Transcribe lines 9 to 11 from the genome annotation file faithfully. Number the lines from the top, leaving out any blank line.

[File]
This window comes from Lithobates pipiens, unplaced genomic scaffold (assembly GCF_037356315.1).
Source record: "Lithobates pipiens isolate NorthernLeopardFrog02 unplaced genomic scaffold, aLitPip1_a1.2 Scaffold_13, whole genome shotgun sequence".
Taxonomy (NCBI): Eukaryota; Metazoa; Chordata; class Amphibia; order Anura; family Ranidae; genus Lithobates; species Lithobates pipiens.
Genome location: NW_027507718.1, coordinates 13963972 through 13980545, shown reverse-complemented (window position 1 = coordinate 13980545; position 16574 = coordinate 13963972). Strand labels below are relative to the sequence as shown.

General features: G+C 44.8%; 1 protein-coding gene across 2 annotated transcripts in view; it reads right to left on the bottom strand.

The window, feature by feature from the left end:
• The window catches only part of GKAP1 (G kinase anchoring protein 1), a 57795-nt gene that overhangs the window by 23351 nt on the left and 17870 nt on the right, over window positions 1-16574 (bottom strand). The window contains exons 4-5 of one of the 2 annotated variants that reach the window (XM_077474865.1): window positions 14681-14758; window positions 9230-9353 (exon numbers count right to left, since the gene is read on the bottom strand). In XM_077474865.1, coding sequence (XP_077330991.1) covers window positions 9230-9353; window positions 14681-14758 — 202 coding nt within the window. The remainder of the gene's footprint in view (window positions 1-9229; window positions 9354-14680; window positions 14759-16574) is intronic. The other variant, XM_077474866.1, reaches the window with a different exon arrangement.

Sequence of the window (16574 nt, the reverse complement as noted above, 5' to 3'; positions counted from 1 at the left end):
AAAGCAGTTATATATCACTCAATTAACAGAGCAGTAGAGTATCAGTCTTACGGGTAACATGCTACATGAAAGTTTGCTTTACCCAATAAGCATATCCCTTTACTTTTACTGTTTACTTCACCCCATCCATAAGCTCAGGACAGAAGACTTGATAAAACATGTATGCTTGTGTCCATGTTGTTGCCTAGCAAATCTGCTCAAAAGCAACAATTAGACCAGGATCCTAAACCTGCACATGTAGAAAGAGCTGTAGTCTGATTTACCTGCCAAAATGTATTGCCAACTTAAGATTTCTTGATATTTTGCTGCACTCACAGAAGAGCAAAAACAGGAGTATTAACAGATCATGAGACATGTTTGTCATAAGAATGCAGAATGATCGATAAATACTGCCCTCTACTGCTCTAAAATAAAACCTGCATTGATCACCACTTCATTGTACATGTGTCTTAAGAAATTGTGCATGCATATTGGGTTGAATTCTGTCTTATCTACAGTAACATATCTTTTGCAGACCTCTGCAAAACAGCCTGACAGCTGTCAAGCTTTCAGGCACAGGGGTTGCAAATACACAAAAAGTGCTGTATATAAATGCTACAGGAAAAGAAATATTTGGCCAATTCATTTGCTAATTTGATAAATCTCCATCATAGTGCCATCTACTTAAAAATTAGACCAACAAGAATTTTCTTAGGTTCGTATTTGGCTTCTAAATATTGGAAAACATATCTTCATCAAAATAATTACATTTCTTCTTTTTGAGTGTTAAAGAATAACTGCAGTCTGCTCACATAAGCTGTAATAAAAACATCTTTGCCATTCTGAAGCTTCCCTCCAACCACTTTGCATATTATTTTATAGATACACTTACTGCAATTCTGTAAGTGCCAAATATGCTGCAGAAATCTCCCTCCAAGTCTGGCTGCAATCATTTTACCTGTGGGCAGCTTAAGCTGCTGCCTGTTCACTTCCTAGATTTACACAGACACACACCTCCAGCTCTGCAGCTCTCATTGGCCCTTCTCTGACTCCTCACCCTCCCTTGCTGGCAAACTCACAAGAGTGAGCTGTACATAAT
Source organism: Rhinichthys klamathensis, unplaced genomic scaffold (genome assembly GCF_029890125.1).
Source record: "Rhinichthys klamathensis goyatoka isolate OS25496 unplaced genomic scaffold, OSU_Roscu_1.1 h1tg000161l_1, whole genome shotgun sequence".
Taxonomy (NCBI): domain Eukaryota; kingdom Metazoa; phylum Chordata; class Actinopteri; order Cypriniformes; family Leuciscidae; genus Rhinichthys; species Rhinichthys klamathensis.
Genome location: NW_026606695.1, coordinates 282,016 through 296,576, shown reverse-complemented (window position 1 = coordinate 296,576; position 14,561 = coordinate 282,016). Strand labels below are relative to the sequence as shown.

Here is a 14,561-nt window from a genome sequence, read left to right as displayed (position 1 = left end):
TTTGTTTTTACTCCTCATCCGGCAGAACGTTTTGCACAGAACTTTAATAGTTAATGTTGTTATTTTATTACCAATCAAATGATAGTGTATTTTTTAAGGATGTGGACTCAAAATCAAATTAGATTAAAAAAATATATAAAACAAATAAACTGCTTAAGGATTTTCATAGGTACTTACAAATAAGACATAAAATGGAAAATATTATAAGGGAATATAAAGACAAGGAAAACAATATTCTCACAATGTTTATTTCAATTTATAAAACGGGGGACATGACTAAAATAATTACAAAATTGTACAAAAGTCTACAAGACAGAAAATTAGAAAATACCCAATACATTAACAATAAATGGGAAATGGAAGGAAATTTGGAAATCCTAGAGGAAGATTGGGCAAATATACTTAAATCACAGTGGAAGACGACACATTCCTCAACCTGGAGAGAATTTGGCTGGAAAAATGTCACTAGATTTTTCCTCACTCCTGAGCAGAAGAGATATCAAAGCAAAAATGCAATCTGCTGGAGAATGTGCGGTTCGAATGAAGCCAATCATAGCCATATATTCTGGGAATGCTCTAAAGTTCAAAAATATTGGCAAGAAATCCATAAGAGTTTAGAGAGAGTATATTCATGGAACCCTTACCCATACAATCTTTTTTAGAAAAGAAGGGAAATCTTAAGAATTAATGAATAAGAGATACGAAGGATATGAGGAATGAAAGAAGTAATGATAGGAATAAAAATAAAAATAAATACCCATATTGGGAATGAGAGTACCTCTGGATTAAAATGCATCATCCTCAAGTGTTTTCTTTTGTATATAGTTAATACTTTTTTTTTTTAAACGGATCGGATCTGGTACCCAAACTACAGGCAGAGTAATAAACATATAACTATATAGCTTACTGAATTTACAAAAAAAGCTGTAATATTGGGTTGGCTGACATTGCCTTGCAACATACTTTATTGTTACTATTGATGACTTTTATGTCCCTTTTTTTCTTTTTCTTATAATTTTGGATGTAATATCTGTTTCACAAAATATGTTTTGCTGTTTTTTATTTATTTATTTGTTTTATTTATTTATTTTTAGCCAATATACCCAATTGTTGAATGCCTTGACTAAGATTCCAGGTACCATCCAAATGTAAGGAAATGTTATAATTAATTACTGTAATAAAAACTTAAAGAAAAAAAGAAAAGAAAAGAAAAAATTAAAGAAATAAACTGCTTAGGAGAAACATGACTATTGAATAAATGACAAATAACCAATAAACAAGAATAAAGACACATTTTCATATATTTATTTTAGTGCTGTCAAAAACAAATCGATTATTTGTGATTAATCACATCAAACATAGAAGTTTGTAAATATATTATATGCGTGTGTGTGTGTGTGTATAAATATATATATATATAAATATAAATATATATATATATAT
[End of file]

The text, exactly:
AAAGCAGTTATATATCACTCAATTAACAGAGCAGTAGAGTATCAGTCTTACGGGTAACATGCTACATGAAAGTTTGCTTTACCCAATAAGCATATCCCTTTACTTTTACTGTTTACTTCACCCCATCCATAAGCTCAGGACAGAAGACTTGATAAAACATGTATGCTTGTGTCCATGTTGTTGCCTAGCAAATCTGCTCAAAAGCAACAATTAGACCAGGATCCTAAACCTGCACATGTAGAAAGAGCTGTAGTCTGATTTACCTGCCAAAATGTATTGCCAACTTAAGATTTCTTGATATTTTGCTGCACTCACAGAAGAGCAAAAACAGGAGTATTAACAGATCATGAGACATGTTTGTCATAAGAATGCAGAATGATCGATAAATACTGCCCTCTACTGCTCTAAAATAAAACCTGCATTGATCACCACTTCATTGTACATGTGTCTTAAGAAATTGTGCATGCATATTGGGTTGAATTCTGTCTTATCTACAGTAACATATCTTTTGCAGACCTCTGCAAAACAGCCTGACAGCTGTCAAGCTTTCAGGCACAGGGGTTGCAAATACACAAAAAGTGCTGTATATAAATGCTACAGGAAAAGAAATATTTGGCCAATTCATTTGCTAATTTGATAAATCTCCATCATAGTGCCATCTACTTAAAAATTAGACCAACAAGAATTTTCTTAGGTTCGTATTTGGCTTCTAAATATTGGAAAACATATCTTCATCAAAATAATTACATTTCTTCTTTTTGAGTGTTAAAGAATAACTGCAGTCTGCTCACATAAGCTGTAATAAAAACATCTTTGCCATTCTGAAGCTTCCCTCCAACCACTTTGCATATTATTTTATAGATACACTTACTGCAATTCTGTAAGTGCCAAATATGCTGCAGAAATCTCCCTCCAAGTCTGGCTGCAATCATTTTACCTGTGGGCAGCTTAAGCTGCTGCCTGTTCACTTCCTAGATTTACACAGACACACACCTCCAGCTCTGCAGCTCTCATTGGCCCTTCTCTGACTCCTCACCCTCCCTTGCTGGCAAACTCACAAGAGTGAGCTGTACATAAT
Source organism: Rhinichthys klamathensis, unplaced genomic scaffold (genome assembly GCF_029890125.1).
Source record: "Rhinichthys klamathensis goyatoka isolate OS25496 unplaced genomic scaffold, OSU_Roscu_1.1 h1tg000161l_1, whole genome shotgun sequence".